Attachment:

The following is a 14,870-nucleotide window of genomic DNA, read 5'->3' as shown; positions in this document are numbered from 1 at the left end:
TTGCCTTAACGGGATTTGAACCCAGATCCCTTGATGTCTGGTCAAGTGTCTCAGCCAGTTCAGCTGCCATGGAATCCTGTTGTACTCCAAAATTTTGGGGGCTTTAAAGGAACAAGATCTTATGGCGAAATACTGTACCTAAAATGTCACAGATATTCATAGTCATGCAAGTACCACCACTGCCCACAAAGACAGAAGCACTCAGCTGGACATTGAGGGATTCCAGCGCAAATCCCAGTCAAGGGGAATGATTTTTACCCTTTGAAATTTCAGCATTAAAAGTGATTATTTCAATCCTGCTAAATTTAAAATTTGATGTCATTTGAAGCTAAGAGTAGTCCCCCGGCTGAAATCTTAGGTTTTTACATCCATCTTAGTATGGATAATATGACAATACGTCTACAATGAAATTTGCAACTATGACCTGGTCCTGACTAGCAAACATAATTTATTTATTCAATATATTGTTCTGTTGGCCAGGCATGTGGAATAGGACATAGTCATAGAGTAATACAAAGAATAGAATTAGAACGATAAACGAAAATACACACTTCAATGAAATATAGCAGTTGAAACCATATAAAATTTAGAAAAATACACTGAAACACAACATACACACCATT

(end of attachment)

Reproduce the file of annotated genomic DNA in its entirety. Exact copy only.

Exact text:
The following is a 14,870-nucleotide window of genomic DNA, read 5'->3' as shown; positions in this document are numbered from 1 at the left end:
TTGCCTTAACGGGATTTGAACCCAGATCCCTTGATGTCTGGTCAAGTGTCTCAGCCAGTTCAGCTGCCATGGAATCCTGTTGTACTCCAAAATTTTGGGGGCTTTAAAGGAACAAGATCTTATGGCGAAATACTGTACCTAAAATGTCACAGATATTCATAGTCATGCAAGTACCACCACTGCCCACAAAGACAGAAGCACTCAGCTGGACATTGAGGGATTCCAGCGCAAATCCCAGTCAAGGGGAATGATTTTTACCCTTTGAAATTTCAGCATTAAAAGTGATTATTTCAATCCTGCTAAATTTAAAATTTGATGTCATTTGAAGCTAAGAGTAGTCCCCCGGCTGAAATCTTAGGTTTTTACATCCATCTTAGTATGGATAATATGACAATACGTCTACAATGAAATTTGCAACTATGACCTGGTCCTGACTAGCAAACATAATTTATTTATTCAATATATTGTTCTGTTGGCCAGGCATGTGGAATAGGACATAGTCATAGAGTAATACAAAGAATAGAATTAGAACGATAAACGAAAATACACACTTCAATGAAATATAGCAGTTGAAACCATATAAAATTTAGAAAAATACACTGAAACACAACATACACACCATT